Where’s the funding for end-of-life care in the Comox Valley?
The Comox Valley Hospice Society has been asking this question for years, but after the Health Ministry’s announcement this week of millions for hospice care in the Lower Mainland, the society is asking the question with renewed vigour.
“We’re pleased that enhancements to hospice care are being seen as a priority for the Lower Mainland,” says Comox Valley Hospice Society executive director Terri Odeneal. “That said, every British Columbian has the right to spend their last months, weeks and days receiving compassionate care in a setting of their choice.”
As Health Minister Margaret MacDiarmid released a plan to improve end-of-life care in the province, she announced the Vancouver Hospice Society will receive $950,000 to complete and equip its hospice home facility.
Marion Hospice in Vancouver will receive $2 million, Peace Arch Hospice in White Rock will receive $3 million, Canuck Place Children’s Hospice in Vancouver will receive $2 million and government will commit $2 million through the Provincial Health Services Authority to establish a Provincial Centre for Excellence for end-of-life care.
Odeneal points out Comox Valley residents have been advocating for residential hospice beds for over six years, yet there are still zero dedicated hospice palliative care beds, which she says are due to a “lack of commitment of operational funding” from the Vancouver Island Health Authority (VIHA).
“Here in the Comox Valley — the boomer capital of Canada — we have people dying in four-bed mixed-gender hospital wards, on stretchers in emergency overflow areas or at home with caregivers who are physically, emotionally and financially overwhelmed,” adds Odeneal.
The Comox Valley Hospice Society has nearly $350,000 sitting in the bank for a residential hospice project in partnership with St. Joseph’s General Hospital. This money has been sitting there for years, according to Odeneal, who says the society stopped fundraising because VIHA “put off” operational funding for the project.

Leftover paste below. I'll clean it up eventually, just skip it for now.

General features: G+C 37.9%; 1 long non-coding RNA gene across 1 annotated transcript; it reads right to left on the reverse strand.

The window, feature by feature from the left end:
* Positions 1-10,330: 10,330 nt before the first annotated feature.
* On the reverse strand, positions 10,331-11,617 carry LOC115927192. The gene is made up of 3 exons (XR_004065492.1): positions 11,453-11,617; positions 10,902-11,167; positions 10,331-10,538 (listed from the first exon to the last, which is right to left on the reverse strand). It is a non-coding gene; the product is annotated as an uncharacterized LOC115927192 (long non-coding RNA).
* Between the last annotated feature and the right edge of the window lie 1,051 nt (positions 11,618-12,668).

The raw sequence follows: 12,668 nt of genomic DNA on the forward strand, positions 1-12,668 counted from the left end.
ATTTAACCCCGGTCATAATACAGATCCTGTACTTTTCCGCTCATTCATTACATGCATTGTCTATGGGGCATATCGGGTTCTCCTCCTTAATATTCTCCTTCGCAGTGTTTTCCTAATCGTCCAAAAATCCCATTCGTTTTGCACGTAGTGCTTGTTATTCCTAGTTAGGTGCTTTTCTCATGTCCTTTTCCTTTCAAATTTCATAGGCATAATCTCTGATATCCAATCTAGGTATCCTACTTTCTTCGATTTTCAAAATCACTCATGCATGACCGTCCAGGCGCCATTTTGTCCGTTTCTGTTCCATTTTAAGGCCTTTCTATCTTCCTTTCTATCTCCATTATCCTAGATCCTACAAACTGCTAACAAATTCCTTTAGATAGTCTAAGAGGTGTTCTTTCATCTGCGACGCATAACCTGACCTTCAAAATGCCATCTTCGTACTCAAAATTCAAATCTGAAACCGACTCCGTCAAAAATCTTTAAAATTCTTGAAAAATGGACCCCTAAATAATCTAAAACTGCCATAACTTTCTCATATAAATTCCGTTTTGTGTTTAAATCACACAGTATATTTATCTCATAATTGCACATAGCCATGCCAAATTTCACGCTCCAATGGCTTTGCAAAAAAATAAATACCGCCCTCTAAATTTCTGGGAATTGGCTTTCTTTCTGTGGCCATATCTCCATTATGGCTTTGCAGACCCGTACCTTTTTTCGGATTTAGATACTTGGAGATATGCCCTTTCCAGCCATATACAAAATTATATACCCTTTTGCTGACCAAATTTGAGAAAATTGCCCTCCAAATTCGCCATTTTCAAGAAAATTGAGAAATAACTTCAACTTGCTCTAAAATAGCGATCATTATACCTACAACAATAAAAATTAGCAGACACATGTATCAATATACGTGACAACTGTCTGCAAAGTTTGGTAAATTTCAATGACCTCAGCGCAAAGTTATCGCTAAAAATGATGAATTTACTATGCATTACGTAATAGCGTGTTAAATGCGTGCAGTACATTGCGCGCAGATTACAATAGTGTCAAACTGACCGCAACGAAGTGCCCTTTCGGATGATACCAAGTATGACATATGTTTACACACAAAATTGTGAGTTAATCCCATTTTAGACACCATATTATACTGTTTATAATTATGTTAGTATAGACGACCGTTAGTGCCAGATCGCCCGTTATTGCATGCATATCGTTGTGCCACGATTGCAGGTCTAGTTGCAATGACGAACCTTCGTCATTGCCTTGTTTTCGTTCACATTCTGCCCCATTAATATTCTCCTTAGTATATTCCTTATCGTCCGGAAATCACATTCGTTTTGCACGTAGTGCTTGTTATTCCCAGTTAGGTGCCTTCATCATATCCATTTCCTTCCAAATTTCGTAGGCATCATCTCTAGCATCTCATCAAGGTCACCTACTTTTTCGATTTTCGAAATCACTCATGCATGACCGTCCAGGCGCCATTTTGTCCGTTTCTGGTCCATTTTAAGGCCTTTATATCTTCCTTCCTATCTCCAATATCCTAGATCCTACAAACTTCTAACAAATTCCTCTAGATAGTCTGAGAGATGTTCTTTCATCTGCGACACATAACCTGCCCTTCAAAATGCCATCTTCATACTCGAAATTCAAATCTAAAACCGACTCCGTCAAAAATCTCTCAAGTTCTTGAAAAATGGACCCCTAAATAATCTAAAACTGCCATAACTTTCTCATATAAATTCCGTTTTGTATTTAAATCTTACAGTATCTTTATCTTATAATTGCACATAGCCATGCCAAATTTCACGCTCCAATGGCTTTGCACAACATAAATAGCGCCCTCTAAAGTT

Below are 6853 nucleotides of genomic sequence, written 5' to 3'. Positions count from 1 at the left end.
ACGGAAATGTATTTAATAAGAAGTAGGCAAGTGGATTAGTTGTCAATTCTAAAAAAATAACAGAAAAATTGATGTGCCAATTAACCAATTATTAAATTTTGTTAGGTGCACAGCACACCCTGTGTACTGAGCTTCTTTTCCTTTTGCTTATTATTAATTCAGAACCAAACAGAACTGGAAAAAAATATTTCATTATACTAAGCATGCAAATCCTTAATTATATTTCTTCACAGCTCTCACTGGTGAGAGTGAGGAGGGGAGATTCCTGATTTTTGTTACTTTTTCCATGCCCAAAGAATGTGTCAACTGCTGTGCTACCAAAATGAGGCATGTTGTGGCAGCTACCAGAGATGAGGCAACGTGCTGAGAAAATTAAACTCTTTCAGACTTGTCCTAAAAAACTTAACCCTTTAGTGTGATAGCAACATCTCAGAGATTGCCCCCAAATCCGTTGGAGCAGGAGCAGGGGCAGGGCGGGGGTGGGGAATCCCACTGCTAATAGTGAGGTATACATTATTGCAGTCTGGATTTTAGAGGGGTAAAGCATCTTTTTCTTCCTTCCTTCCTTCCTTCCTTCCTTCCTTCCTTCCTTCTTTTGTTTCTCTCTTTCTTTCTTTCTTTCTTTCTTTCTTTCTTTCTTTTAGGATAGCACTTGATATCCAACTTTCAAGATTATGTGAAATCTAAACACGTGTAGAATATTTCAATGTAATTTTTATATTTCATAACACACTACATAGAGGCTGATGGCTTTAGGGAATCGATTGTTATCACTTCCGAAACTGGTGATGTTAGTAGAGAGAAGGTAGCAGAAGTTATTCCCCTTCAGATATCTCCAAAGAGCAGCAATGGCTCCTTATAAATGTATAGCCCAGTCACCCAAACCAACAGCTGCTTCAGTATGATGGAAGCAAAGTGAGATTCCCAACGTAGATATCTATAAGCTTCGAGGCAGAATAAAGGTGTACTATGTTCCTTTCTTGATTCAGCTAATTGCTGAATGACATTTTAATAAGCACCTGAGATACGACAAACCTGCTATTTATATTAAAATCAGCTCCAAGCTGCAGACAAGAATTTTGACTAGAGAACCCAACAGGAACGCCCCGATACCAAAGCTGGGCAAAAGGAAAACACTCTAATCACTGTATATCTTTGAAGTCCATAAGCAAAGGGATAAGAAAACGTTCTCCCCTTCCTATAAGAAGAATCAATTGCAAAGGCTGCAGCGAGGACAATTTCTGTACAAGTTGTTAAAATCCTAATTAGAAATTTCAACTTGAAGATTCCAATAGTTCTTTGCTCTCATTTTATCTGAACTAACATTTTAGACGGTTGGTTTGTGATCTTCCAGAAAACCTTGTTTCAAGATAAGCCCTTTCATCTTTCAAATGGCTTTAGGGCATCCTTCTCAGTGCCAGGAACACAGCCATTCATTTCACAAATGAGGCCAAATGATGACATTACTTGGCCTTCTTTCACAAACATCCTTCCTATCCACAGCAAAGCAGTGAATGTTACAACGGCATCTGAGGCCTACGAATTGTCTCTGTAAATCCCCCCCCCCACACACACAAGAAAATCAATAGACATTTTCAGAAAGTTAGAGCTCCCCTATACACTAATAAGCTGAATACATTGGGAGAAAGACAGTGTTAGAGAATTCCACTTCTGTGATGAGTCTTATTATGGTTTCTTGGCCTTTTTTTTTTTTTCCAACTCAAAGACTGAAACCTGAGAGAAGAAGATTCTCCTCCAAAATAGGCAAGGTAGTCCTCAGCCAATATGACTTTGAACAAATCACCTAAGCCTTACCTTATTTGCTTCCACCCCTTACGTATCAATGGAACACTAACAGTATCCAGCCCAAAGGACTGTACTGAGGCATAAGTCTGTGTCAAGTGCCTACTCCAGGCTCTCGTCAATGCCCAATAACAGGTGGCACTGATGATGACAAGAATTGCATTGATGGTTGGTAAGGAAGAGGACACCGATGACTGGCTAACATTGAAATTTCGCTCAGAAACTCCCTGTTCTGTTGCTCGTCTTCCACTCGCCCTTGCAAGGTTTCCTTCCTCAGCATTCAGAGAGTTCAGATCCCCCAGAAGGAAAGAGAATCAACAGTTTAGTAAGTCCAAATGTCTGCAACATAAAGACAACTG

Meanwhile, VIHA announced in October eight residential beds and four tertiary care beds were approved for the North Island. However, VIHA director for home and community care and end-of-life care Lois Cosgrave also noted the funding still needed to be sourced as she made the announcement, and VIHA still needed to decide how those beds would be split between the Comox Valley and Campbell River.
VIHA communications officer Val Wilson says VIHA is still committed to hospice/palliative care beds on the North Island.
“We are currently working on a plan and anticipate being able to share some good news in the very near future,” says Wilson, adding she couldn’t yet share any details about funding hospice/palliative care beds for the Comox Valley. “As soon as we have more details, we will communicate this publicly; this will be welcome news for the community.”
Comox Valley Hospice Society president Audrey Craig is cautiously optimistic.
“If they truly mean that, that it’s in the ‘very near future’ then, you know, we’re willing to wait, but how long do you wait? I mean, look at the years we’ve been waiting now,” she points out.
VIHA’s strategic plan from 2007 said the Comox Valley should have had residential hospice beds by 2011, but they never came.
There are some residential hospice beds with VIHA funding on the South Island, particularly Victoria, but not much north of there, adds Craig.
“We want it to be equitable for everyone, that it shouldn’t end at Victoria,” she continues.
Odeneal notes the Comox Valley Hospice Society received word Wednesday that VIHA will provide it with $15,700 in funding this year, which is nearly as much as each of the past two years. However, she notes the society can’t count on that money for budgeting purposes because it never knows for sure whether it will be forthcoming.
Other than this funding, the society relies on grants, community fundraising and volunteers to keep the society going.